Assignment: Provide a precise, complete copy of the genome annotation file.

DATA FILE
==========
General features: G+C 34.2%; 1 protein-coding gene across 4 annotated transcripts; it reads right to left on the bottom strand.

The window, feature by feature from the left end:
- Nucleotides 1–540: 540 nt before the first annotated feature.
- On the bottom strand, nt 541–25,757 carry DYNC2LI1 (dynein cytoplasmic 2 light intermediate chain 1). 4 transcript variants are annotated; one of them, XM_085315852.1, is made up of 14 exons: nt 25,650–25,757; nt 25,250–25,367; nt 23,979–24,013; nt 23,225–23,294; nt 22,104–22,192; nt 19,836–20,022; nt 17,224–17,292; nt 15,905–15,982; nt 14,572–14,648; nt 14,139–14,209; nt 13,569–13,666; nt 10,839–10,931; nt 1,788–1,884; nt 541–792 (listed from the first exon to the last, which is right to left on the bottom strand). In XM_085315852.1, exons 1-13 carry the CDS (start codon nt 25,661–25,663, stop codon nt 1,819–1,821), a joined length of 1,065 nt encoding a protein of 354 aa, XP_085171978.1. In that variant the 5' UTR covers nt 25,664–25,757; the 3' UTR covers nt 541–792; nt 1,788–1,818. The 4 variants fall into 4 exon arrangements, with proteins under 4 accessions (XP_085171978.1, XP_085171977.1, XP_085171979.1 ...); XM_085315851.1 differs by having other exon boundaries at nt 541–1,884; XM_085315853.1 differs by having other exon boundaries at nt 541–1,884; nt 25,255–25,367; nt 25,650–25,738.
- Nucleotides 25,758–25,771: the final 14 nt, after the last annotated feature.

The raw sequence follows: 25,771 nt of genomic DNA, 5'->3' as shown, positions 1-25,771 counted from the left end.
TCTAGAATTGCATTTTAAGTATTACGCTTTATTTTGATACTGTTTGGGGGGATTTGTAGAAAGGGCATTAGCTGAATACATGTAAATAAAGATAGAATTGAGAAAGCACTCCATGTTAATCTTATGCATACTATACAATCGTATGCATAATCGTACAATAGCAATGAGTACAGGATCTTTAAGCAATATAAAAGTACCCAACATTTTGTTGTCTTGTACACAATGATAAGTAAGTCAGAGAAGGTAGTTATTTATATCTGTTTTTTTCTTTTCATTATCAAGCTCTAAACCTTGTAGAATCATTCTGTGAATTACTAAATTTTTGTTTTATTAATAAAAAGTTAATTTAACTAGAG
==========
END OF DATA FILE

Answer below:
General features: G+C 34.2%; 1 protein-coding gene across 4 annotated transcripts; it reads right to left on the bottom strand.

The window, feature by feature from the left end:
- Nucleotides 1–540: 540 nt before the first annotated feature.
- On the bottom strand, nt 541–25,757 carry DYNC2LI1 (dynein cytoplasmic 2 light intermediate chain 1). 4 transcript variants are annotated; one of them, XM_085315852.1, is made up of 14 exons: nt 25,650–25,757; nt 25,250–25,367; nt 23,979–24,013; nt 23,225–23,294; nt 22,104–22,192; nt 19,836–20,022; nt 17,224–17,292; nt 15,905–15,982; nt 14,572–14,648; nt 14,139–14,209; nt 13,569–13,666; nt 10,839–10,931; nt 1,788–1,884; nt 541–792 (listed from the first exon to the last, which is right to left on the bottom strand). In XM_085315852.1, exons 1-13 carry the CDS (start codon nt 25,661–25,663, stop codon nt 1,819–1,821), a joined length of 1,065 nt encoding a protein of 354 aa, XP_085171978.1. In that variant the 5' UTR covers nt 25,664–25,757; the 3' UTR covers nt 541–792; nt 1,788–1,818. The 4 variants fall into 4 exon arrangements, with proteins under 4 accessions (XP_085171978.1, XP_085171977.1, XP_085171979.1 ...); XM_085315851.1 differs by having other exon boundaries at nt 541–1,884; XM_085315853.1 differs by having other exon boundaries at nt 541–1,884; nt 25,255–25,367; nt 25,650–25,738.
- Nucleotides 25,758–25,771: the final 14 nt, after the last annotated feature.

The raw sequence follows: 25,771 nt of genomic DNA, 5'->3' as shown, positions 1-25,771 counted from the left end.
TCTAGAATTGCATTTTAAGTATTACGCTTTATTTTGATACTGTTTGGGGGGATTTGTAGAAAGGGCATTAGCTGAATACATGTAAATAAAGATAGAATTGAGAAAGCACTCCATGTTAATCTTATGCATACTATACAATCGTATGCATAATCGTACAATAGCAATGAGTACAGGATCTTTAAGCAATATAAAAGTACCCAACATTTTGTTGTCTTGTACACAATGATAAGTAAGTCAGAGAAGGTAGTTATTTATATCTGTTTTTTTCTTTTCATTATCAAGCTCTAAACCTTGTAGAATCATTCTGTGAATTACTAAATTTTTGTTTTATTAATAAAAAGTTAATTTAACTAGAG